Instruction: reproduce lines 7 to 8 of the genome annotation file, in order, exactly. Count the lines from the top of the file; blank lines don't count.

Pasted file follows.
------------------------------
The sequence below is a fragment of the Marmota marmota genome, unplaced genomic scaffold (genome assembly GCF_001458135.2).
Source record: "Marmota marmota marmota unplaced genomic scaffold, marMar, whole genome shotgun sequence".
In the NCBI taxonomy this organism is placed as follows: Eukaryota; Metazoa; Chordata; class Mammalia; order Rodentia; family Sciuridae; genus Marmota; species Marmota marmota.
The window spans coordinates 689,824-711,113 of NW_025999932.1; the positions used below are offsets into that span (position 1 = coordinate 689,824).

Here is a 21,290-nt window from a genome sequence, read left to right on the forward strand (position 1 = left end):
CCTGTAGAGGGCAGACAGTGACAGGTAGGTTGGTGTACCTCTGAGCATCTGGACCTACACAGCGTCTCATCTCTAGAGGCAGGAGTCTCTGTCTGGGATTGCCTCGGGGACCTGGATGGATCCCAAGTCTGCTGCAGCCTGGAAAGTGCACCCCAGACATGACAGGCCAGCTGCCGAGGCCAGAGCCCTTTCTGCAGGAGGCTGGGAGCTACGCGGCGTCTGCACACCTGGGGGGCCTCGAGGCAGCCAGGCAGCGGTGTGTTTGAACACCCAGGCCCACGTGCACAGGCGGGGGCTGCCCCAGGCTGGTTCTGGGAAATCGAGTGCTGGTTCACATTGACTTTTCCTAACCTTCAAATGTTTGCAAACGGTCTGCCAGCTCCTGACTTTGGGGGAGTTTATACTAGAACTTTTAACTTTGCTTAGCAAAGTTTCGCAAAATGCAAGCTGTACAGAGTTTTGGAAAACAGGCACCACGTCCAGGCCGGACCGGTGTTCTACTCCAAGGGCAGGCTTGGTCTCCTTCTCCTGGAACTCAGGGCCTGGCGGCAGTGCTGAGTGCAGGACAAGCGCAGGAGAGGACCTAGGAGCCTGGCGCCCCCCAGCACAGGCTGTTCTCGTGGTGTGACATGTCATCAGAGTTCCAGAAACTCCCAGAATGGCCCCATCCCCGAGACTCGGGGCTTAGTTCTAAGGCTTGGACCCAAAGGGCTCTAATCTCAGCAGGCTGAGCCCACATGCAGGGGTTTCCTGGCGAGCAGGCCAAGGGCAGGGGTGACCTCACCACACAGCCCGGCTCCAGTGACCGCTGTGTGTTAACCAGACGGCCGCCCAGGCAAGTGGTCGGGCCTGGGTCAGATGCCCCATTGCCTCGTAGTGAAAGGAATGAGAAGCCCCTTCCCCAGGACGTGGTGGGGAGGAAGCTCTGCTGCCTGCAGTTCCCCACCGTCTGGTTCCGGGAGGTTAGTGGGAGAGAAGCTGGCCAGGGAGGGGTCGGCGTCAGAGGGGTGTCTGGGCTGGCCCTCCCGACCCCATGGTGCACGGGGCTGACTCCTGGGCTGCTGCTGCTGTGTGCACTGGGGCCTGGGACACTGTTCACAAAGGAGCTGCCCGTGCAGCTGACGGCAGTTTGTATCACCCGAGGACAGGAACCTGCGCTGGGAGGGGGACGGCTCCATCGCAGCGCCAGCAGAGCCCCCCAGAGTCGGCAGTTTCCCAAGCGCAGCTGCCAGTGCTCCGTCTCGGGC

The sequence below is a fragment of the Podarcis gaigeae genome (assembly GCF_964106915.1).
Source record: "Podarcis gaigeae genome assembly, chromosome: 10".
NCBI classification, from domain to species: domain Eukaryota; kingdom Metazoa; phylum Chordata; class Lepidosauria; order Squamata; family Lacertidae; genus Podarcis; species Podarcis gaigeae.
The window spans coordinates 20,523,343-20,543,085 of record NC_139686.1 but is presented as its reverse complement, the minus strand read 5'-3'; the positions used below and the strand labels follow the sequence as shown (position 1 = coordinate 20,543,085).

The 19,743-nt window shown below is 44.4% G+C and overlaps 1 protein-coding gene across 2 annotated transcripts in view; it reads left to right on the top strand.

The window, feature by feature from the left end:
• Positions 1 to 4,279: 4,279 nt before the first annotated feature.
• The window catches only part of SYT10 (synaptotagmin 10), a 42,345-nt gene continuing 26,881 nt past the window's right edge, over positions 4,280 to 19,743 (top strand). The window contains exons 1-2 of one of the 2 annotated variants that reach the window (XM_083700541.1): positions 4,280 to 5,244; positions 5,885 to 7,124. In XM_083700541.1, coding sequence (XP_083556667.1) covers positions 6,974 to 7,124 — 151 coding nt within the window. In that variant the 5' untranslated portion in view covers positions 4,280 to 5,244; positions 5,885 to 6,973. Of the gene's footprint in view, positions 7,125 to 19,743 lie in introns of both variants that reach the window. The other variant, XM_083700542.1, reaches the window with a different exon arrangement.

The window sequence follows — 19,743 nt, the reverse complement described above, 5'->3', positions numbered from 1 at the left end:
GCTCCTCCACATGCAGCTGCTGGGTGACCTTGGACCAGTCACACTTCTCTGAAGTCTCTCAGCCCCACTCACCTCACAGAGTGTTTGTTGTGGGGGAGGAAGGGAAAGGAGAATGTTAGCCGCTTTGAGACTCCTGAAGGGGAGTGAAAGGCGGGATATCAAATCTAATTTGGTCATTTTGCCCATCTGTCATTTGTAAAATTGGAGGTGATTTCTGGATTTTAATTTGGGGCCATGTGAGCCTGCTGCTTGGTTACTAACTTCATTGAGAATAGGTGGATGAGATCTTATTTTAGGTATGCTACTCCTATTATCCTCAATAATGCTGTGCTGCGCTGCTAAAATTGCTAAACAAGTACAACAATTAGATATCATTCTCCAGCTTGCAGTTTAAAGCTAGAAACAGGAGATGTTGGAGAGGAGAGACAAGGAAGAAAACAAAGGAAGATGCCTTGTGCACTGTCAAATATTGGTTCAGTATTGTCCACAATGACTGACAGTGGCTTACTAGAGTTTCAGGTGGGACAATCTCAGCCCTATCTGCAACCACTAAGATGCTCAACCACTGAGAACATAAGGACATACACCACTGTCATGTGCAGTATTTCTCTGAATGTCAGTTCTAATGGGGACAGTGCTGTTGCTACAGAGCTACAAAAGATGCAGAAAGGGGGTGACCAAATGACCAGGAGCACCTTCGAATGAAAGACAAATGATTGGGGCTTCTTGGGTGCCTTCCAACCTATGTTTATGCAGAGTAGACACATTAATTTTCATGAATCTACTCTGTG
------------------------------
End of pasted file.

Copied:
The sequence below is a fragment of the Podarcis gaigeae genome (assembly GCF_964106915.1).
Source record: "Podarcis gaigeae genome assembly, chromosome: 10".